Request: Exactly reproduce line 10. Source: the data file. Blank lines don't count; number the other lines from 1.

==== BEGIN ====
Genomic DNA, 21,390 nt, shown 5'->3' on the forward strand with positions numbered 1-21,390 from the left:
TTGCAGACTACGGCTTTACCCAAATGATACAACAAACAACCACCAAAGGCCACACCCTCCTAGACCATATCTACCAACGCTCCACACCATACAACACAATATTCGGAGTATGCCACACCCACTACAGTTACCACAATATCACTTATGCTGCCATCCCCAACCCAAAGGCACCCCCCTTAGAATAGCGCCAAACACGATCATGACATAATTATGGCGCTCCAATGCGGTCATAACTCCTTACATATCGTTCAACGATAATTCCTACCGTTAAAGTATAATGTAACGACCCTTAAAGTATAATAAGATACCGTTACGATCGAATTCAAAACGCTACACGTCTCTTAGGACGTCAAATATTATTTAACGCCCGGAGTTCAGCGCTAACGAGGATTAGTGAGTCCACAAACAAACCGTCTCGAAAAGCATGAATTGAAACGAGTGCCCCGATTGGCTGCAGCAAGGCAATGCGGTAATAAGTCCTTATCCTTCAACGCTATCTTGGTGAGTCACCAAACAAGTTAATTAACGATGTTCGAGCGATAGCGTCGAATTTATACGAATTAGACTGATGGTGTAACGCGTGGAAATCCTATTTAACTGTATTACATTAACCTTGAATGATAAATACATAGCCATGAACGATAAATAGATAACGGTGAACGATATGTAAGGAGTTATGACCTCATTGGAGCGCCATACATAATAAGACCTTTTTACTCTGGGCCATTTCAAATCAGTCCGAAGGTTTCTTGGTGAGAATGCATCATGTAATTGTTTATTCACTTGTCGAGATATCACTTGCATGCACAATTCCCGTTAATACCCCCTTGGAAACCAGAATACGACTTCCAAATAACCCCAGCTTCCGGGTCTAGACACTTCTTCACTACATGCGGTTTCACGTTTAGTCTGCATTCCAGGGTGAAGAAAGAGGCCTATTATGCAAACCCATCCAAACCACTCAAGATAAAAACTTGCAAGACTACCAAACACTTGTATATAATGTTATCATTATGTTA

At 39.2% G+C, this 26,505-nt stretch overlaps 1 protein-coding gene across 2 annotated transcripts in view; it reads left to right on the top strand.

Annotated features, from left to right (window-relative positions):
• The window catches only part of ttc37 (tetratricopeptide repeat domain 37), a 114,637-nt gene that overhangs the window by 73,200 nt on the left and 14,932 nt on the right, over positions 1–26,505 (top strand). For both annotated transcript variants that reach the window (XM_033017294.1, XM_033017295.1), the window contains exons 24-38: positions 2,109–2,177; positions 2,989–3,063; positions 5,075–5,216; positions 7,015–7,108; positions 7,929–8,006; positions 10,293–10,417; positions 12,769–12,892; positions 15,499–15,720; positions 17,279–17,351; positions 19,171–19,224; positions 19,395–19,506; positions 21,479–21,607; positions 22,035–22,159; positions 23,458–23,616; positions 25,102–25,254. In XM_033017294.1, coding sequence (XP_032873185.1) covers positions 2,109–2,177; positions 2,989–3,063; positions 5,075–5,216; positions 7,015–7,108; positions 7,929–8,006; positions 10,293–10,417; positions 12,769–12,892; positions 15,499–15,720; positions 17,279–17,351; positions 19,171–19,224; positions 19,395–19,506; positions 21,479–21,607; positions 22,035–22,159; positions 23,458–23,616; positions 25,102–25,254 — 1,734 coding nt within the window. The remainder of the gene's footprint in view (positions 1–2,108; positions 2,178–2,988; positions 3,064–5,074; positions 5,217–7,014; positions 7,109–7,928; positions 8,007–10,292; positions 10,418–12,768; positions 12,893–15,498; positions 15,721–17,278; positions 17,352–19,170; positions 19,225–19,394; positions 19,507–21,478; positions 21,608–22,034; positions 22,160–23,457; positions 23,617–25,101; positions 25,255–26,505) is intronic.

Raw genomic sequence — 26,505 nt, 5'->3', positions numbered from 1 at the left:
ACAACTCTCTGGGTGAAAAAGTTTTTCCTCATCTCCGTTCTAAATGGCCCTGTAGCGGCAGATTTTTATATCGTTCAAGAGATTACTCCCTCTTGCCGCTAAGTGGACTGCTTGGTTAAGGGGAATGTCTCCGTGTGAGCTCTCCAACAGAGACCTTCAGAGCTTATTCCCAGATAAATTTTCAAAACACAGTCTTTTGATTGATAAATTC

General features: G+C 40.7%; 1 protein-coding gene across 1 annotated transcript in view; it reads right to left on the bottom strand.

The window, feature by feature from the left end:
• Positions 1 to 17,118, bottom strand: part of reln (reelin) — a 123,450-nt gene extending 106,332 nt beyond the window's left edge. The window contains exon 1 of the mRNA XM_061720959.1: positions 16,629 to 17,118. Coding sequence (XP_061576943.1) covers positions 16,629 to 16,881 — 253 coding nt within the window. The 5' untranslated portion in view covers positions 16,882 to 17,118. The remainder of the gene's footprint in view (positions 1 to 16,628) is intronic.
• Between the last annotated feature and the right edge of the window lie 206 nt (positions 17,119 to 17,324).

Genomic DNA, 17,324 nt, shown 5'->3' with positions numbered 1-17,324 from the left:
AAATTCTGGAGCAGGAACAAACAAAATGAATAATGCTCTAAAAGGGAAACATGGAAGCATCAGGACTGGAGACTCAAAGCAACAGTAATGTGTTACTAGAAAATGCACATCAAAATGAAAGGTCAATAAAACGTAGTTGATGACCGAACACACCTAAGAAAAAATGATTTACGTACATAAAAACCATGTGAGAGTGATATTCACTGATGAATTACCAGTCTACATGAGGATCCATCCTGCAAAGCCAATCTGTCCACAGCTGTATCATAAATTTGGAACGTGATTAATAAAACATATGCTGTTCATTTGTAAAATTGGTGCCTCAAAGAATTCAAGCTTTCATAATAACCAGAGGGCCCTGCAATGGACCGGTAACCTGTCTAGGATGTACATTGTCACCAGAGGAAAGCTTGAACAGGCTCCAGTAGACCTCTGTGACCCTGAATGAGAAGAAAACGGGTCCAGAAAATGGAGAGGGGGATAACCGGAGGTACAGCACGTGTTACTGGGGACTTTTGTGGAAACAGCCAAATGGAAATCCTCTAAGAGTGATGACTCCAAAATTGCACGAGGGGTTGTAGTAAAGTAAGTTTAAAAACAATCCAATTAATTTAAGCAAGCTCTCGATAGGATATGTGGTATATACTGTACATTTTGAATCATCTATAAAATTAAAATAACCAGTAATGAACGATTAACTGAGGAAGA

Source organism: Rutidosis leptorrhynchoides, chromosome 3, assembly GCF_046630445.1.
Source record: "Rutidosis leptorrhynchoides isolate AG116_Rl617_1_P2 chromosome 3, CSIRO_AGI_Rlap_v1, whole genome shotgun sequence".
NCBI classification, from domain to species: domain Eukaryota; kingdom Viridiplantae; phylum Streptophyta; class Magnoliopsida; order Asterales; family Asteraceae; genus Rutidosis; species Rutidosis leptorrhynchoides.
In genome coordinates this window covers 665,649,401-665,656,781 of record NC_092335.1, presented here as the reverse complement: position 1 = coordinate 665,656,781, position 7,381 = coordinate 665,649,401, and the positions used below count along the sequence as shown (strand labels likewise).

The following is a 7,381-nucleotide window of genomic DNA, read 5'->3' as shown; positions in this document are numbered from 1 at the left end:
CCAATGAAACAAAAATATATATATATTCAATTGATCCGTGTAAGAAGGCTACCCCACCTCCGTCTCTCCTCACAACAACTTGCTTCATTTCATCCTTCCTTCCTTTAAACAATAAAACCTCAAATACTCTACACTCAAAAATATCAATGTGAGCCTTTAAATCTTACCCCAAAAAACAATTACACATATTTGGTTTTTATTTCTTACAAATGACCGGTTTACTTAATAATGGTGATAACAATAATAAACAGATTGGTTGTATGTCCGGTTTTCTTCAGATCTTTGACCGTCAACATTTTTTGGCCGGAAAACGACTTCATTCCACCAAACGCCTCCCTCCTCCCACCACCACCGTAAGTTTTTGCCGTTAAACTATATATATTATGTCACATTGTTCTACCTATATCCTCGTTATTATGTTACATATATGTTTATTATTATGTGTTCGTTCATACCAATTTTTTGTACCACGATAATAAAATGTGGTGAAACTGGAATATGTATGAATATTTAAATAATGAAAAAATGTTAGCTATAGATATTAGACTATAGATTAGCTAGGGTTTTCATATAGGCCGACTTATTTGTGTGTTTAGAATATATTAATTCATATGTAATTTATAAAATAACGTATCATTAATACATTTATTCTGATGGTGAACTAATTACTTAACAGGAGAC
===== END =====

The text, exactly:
• Positions 1 to 17,118, bottom strand: part of reln (reelin) — a 123,450-nt gene extending 106,332 nt beyond the window's left edge. The window contains exon 1 of the mRNA XM_061720959.1: positions 16,629 to 17,118. Coding sequence (XP_061576943.1) covers positions 16,629 to 16,881 — 253 coding nt within the window. The 5' untranslated portion in view covers positions 16,882 to 17,118. The remainder of the gene's footprint in view (positions 1 to 16,628) is intronic.